- Tipping. Insiders should never disclose (“tip”) Material Nonpublic Information to any other person (including family members) where such information may be used by such person to his or her benefit by trading in the securities of companies to which such information relates, nor shall such Insider or related person make recommendations or express opinions on the basis of Material Nonpublic information as to trading in the Company’s securities. Even if you are not in the possession of Material Nonpublic Information, do not recommend to any other person that they buy or sell securities of the Company. (Remember that “tipping” Material Nonpublic Information is always prohibited, and that your recommendation could be imputed to the Company and may be misleading if you do not have all relevant information.)If an Insider receives inquiries about the Company from securities analysts, reporters, or others, decline comment and direct them to either the Company’s Chief Executive Officer or Chief Financial Officer. Do not discuss Material Nonpublic Information where it may be overheard, such as in restaurants, elevators, restrooms and other public places. Remember that cellular phone conversations are often overheard and that voicemail and e-mail messages may be retrieved by persons other than their intended recipients.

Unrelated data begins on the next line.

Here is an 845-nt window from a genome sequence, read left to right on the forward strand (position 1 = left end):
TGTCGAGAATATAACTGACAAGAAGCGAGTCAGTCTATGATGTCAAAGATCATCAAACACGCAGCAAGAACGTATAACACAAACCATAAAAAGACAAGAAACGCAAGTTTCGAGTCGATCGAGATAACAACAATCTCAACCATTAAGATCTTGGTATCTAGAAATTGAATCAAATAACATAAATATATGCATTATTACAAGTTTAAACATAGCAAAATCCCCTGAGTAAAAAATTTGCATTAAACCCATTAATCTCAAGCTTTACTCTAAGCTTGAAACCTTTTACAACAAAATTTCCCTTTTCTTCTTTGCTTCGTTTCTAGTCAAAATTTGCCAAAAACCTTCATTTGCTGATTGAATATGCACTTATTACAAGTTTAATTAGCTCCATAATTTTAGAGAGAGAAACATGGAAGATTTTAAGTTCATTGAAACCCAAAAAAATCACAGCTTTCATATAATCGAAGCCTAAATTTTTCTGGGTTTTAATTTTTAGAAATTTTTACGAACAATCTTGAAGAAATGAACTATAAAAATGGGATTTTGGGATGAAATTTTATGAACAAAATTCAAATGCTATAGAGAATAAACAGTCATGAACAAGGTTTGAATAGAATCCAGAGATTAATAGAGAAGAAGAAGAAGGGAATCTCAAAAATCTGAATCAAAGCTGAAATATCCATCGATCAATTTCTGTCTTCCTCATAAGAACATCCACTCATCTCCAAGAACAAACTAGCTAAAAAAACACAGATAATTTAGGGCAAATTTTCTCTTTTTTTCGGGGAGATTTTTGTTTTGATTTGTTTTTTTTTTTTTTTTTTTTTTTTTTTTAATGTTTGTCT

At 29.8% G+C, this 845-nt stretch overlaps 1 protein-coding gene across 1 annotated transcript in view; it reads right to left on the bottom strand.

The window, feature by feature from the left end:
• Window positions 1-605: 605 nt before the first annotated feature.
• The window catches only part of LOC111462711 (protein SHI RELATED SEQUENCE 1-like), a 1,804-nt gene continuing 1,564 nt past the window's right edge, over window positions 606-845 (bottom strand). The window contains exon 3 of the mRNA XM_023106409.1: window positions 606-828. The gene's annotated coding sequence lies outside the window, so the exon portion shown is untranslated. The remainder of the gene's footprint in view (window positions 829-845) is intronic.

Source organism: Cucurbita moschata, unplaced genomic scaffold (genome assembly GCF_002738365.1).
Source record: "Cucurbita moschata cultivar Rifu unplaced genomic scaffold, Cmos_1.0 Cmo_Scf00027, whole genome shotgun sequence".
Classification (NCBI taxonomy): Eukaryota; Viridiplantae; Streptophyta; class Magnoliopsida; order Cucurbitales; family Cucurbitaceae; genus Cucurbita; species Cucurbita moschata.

- Confidentiality. Nonpublic information relating to the Company is the property of the Company and the unauthorized disclosure of such information is forbidden.
- 10b5-1 Programs. Pursuant to SEC Rule 10b5-1, directors, officers, and employees of the Company may establish written programs which permit (i) automatic trading of the Company’s stock through a third-party broker or (ii) trading of the Company’s stock by an independent person (e.g., an investment broker) who is not aware of Material Nonpublic Information at the time of the trade. Once a program is implemented in accordance with SEC Rule 10b5-1, trades pursuant to such program shall not be subject to the limitations and restrictions set forth in other sections of this Policy. Trading pursuant to a program may occur even at a time outside of the Company’s trading window or when the person on whose behalf such trade is made is aware of Material Nonpublic Information. Each program (or the form of program established by an investment bank or other third party) must be reviewed within ten (10) business days by the Chief Financial Officer, or appropriate designee, to help confirm compliance with this policy and the applicable securities laws.